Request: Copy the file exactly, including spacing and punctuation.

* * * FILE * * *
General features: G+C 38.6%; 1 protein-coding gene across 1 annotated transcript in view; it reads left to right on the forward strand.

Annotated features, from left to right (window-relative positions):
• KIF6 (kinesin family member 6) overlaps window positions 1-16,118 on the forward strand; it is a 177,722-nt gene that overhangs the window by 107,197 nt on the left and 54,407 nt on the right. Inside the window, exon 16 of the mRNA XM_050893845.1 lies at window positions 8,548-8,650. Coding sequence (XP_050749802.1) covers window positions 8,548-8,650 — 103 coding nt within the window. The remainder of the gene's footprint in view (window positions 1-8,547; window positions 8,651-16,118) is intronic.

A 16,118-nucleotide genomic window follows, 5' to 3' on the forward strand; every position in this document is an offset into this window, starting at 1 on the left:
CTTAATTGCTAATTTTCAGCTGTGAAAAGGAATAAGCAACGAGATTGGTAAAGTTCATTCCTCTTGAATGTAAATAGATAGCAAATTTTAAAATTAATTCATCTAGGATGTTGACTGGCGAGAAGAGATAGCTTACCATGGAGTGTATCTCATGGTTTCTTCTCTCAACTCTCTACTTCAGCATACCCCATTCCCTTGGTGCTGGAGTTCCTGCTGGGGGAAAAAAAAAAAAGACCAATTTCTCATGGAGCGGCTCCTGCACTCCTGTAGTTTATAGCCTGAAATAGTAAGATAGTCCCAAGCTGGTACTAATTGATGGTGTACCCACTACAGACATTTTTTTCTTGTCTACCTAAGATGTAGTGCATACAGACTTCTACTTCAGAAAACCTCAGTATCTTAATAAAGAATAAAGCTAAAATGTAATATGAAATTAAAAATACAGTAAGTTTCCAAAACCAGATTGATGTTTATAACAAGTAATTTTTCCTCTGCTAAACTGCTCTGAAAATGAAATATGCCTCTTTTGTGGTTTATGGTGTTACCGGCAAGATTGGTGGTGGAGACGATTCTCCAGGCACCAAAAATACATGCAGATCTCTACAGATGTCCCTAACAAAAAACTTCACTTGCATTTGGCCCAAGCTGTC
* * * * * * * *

General features: G+C 38.6%; 1 protein-coding gene across 1 annotated transcript in view; it reads left to right on the forward strand.

Annotated features, from left to right (window-relative positions):
• KIF6 (kinesin family member 6) overlaps window positions 1-16,118 on the forward strand; it is a 177,722-nt gene that overhangs the window by 107,197 nt on the left and 54,407 nt on the right. Inside the window, exon 16 of the mRNA XM_050893845.1 lies at window positions 8,548-8,650. Coding sequence (XP_050749802.1) covers window positions 8,548-8,650 — 103 coding nt within the window. The remainder of the gene's footprint in view (window positions 1-8,547; window positions 8,651-16,118) is intronic.

A 16,118-nucleotide genomic window follows, 5' to 3' on the forward strand; every position in this document is an offset into this window, starting at 1 on the left:
CTTAATTGCTAATTTTCAGCTGTGAAAAGGAATAAGCAACGAGATTGGTAAAGTTCATTCCTCTTGAATGTAAATAGATAGCAAATTTTAAAATTAATTCATCTAGGATGTTGACTGGCGAGAAGAGATAGCTTACCATGGAGTGTATCTCATGGTTTCTTCTCTCAACTCTCTACTTCAGCATACCCCATTCCCTTGGTGCTGGAGTTCCTGCTGGGGGAAAAAAAAAAAAGACCAATTTCTCATGGAGCGGCTCCTGCACTCCTGTAGTTTATAGCCTGAAATAGTAAGATAGTCCCAAGCTGGTACTAATTGATGGTGTACCCACTACAGACATTTTTTTCTTGTCTACCTAAGATGTAGTGCATACAGACTTCTACTTCAGAAAACCTCAGTATCTTAATAAAGAATAAAGCTAAAATGTAATATGAAATTAAAAATACAGTAAGTTTCCAAAACCAGATTGATGTTTATAACAAGTAATTTTTCCTCTGCTAAACTGCTCTGAAAATGAAATATGCCTCTTTTGTGGTTTATGGTGTTACCGGCAAGATTGGTGGTGGAGACGATTCTCCAGGCACCAAAAATACATGCAGATCTCTACAGATGTCCCTAACAAAAAACTTCACTTGCATTTGGCCCAAGCTGTC